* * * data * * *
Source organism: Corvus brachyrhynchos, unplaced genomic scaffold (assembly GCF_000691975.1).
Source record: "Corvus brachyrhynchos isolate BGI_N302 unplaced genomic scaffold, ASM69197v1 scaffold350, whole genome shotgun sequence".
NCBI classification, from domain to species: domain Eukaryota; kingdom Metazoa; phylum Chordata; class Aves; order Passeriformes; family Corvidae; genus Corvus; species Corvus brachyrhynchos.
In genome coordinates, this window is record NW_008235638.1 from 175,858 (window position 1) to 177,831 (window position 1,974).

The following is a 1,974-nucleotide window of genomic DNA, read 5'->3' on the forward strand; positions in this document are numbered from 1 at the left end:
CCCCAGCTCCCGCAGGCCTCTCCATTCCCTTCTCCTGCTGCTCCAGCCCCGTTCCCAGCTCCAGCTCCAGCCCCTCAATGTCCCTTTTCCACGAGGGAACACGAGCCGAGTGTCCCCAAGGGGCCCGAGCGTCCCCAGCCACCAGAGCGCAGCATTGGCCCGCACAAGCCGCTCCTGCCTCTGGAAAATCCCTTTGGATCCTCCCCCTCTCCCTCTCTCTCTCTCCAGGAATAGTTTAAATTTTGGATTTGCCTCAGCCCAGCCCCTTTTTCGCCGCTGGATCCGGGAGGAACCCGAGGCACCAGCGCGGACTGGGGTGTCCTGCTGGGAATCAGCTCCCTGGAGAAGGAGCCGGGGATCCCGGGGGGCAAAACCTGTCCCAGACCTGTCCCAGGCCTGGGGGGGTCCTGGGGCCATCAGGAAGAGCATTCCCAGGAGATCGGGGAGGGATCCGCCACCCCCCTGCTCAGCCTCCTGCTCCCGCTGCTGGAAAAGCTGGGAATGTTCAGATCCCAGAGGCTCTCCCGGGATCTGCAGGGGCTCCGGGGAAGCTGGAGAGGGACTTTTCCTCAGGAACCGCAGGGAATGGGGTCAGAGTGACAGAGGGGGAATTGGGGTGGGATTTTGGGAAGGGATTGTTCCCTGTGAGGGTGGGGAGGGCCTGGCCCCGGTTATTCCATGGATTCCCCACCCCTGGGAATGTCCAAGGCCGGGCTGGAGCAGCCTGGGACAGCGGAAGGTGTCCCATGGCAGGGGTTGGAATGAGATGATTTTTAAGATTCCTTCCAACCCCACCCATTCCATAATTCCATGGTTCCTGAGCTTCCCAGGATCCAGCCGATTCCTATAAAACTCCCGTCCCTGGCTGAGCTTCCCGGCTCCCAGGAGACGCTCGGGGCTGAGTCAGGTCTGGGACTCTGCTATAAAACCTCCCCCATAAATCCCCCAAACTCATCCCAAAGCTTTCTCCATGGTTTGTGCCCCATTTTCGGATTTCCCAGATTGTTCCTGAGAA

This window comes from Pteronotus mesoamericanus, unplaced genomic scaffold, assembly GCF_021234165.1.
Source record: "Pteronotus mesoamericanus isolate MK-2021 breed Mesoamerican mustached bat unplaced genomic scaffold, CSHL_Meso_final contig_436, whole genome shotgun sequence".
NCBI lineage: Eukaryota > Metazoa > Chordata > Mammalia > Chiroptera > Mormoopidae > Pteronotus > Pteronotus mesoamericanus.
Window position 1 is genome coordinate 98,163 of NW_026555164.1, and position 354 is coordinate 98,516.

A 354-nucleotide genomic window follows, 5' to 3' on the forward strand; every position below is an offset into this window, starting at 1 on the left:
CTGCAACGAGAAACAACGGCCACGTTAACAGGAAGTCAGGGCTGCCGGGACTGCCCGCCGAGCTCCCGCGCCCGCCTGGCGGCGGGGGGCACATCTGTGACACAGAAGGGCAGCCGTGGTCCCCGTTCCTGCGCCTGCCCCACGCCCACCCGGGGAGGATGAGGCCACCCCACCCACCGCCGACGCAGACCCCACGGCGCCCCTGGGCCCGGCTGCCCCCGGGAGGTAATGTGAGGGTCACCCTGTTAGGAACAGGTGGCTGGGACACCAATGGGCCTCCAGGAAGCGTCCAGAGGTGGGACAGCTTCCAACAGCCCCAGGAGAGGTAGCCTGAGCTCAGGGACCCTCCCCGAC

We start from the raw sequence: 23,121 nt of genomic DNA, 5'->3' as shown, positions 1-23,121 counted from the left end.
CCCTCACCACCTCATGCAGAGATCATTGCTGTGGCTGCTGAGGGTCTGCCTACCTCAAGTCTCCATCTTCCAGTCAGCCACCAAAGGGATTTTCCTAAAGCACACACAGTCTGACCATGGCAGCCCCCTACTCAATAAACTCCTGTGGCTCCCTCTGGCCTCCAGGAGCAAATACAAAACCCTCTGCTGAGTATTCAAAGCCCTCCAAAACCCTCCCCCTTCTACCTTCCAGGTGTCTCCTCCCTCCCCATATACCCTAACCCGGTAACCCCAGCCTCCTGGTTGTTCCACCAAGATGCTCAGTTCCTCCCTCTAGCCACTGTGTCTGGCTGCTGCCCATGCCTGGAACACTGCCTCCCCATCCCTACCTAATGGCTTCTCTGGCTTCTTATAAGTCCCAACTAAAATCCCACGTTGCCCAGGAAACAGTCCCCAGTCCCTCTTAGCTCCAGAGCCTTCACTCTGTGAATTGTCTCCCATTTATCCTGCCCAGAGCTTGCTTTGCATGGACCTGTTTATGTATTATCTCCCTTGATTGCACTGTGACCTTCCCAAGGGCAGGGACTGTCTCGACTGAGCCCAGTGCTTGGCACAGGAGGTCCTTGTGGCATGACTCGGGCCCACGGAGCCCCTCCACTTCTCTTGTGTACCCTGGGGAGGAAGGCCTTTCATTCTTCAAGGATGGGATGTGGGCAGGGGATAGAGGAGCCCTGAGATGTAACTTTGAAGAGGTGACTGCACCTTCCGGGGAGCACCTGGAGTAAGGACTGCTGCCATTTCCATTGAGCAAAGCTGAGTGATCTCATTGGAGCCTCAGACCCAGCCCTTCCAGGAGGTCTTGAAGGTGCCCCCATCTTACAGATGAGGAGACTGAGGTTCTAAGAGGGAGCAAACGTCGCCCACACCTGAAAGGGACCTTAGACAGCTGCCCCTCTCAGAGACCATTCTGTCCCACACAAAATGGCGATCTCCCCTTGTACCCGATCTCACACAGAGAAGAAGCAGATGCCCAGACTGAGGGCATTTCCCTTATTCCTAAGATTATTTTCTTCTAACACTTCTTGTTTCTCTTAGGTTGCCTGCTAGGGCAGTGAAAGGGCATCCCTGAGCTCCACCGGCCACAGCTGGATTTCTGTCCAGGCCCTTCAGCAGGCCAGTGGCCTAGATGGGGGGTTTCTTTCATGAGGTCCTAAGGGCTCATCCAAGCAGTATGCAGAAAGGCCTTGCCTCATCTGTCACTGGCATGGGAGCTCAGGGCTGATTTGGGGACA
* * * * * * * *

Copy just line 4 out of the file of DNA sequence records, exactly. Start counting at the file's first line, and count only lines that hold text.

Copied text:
In genome coordinates, this window is record NW_008235638.1 from 175,858 (window position 1) to 177,831 (window position 1,974).